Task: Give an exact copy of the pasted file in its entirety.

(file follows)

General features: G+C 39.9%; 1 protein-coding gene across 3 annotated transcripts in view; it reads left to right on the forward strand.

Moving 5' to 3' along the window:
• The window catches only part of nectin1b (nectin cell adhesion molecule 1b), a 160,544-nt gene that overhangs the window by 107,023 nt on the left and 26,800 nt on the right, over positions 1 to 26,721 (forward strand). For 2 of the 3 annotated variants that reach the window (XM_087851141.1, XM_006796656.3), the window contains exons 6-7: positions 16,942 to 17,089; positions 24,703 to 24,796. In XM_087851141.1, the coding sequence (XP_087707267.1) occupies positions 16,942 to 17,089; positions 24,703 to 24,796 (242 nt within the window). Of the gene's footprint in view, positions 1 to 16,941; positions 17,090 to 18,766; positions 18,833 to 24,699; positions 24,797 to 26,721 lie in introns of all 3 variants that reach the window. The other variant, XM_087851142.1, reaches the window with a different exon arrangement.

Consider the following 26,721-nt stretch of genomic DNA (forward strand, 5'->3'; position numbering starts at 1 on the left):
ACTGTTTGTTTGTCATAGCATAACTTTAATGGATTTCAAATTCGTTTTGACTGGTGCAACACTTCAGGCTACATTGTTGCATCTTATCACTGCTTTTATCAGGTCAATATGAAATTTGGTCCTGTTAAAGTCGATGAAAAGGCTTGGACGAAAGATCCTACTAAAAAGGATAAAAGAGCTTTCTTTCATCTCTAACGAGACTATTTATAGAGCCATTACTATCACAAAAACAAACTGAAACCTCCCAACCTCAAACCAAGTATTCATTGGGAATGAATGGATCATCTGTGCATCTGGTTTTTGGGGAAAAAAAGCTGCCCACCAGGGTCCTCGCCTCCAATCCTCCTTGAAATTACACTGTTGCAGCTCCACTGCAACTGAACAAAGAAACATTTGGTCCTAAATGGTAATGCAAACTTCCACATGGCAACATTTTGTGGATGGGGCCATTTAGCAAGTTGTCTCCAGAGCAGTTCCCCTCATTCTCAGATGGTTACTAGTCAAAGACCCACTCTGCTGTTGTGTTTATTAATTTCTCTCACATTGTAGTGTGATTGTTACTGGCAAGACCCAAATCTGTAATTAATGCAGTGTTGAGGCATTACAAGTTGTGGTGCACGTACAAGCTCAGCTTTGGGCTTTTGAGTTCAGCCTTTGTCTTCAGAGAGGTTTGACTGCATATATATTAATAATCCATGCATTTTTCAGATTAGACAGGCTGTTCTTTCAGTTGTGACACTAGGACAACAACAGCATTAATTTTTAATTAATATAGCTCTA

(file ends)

General features: G+C 39.9%; 1 protein-coding gene across 3 annotated transcripts in view; it reads left to right on the forward strand.

Moving 5' to 3' along the window:
• The window catches only part of nectin1b (nectin cell adhesion molecule 1b), a 160,544-nt gene that overhangs the window by 107,023 nt on the left and 26,800 nt on the right, over positions 1 to 26,721 (forward strand). For 2 of the 3 annotated variants that reach the window (XM_087851141.1, XM_006796656.3), the window contains exons 6-7: positions 16,942 to 17,089; positions 24,703 to 24,796. In XM_087851141.1, the coding sequence (XP_087707267.1) occupies positions 16,942 to 17,089; positions 24,703 to 24,796 (242 nt within the window). Of the gene's footprint in view, positions 1 to 16,941; positions 17,090 to 18,766; positions 18,833 to 24,699; positions 24,797 to 26,721 lie in introns of all 3 variants that reach the window. The other variant, XM_087851142.1, reaches the window with a different exon arrangement.

Consider the following 26,721-nt stretch of genomic DNA (forward strand, 5'->3'; position numbering starts at 1 on the left):
ACTGTTTGTTTGTCATAGCATAACTTTAATGGATTTCAAATTCGTTTTGACTGGTGCAACACTTCAGGCTACATTGTTGCATCTTATCACTGCTTTTATCAGGTCAATATGAAATTTGGTCCTGTTAAAGTCGATGAAAAGGCTTGGACGAAAGATCCTACTAAAAAGGATAAAAGAGCTTTCTTTCATCTCTAACGAGACTATTTATAGAGCCATTACTATCACAAAAACAAACTGAAACCTCCCAACCTCAAACCAAGTATTCATTGGGAATGAATGGATCATCTGTGCATCTGGTTTTTGGGGAAAAAAAGCTGCCCACCAGGGTCCTCGCCTCCAATCCTCCTTGAAATTACACTGTTGCAGCTCCACTGCAACTGAACAAAGAAACATTTGGTCCTAAATGGTAATGCAAACTTCCACATGGCAACATTTTGTGGATGGGGCCATTTAGCAAGTTGTCTCCAGAGCAGTTCCCCTCATTCTCAGATGGTTACTAGTCAAAGACCCACTCTGCTGTTGTGTTTATTAATTTCTCTCACATTGTAGTGTGATTGTTACTGGCAAGACCCAAATCTGTAATTAATGCAGTGTTGAGGCATTACAAGTTGTGGTGCACGTACAAGCTCAGCTTTGGGCTTTTGAGTTCAGCCTTTGTCTTCAGAGAGGTTTGACTGCATATATATTAATAATCCATGCATTTTTCAGATTAGACAGGCTGTTCTTTCAGTTGTGACACTAGGACAACAACAGCATTAATTTTTAATTAATATAGCTCTA